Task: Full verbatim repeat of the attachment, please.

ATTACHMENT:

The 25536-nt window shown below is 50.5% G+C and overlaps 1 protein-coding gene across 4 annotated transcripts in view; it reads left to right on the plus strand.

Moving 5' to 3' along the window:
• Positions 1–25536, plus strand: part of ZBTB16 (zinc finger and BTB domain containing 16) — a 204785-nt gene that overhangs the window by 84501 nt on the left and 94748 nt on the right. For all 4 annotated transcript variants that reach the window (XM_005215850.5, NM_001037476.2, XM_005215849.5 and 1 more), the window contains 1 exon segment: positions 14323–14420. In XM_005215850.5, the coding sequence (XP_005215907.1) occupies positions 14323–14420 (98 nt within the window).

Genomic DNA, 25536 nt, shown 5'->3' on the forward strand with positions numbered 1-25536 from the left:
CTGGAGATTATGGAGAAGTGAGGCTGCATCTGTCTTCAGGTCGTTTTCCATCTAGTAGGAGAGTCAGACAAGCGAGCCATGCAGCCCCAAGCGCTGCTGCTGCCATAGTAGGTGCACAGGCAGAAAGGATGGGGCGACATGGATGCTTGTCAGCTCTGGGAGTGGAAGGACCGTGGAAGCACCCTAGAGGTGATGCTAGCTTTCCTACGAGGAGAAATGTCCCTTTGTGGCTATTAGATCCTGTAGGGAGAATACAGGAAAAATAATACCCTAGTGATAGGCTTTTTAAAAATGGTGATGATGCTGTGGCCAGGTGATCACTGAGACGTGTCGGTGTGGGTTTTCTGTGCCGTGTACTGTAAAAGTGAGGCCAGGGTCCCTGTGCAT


The 25536-nt window shown below is 50.5% G+C and overlaps 1 protein-coding gene across 4 annotated transcripts in view; it reads left to right on the plus strand.

Moving 5' to 3' along the window:
• Positions 1–25536, plus strand: part of ZBTB16 (zinc finger and BTB domain containing 16) — a 204785-nt gene that overhangs the window by 84501 nt on the left and 94748 nt on the right. For all 4 annotated transcript variants that reach the window (XM_005215850.5, NM_001037476.2, XM_005215849.5 and 1 more), the window contains 1 exon segment: positions 14323–14420. In XM_005215850.5, the coding sequence (XP_005215907.1) occupies positions 14323–14420 (98 nt within the window).

Genomic DNA, 25536 nt, shown 5'->3' on the forward strand with positions numbered 1-25536 from the left:
CTGGAGATTATGGAGAAGTGAGGCTGCATCTGTCTTCAGGTCGTTTTCCATCTAGTAGGAGAGTCAGACAAGCGAGCCATGCAGCCCCAAGCGCTGCTGCTGCCATAGTAGGTGCACAGGCAGAAAGGATGGGGCGACATGGATGCTTGTCAGCTCTGGGAGTGGAAGGACCGTGGAAGCACCCTAGAGGTGATGCTAGCTTTCCTACGAGGAGAAATGTCCCTTTGTGGCTATTAGATCCTGTAGGGAGAATACAGGAAAAATAATACCCTAGTGATAGGCTTTTTAAAAATGGTGATGATGCTGTGGCCAGGTGATCACTGAGACGTGTCGGTGTGGGTTTTCTGTGCCGTGTACTGTAAAAGTGAGGCCAGGGTCCCTGTGCAT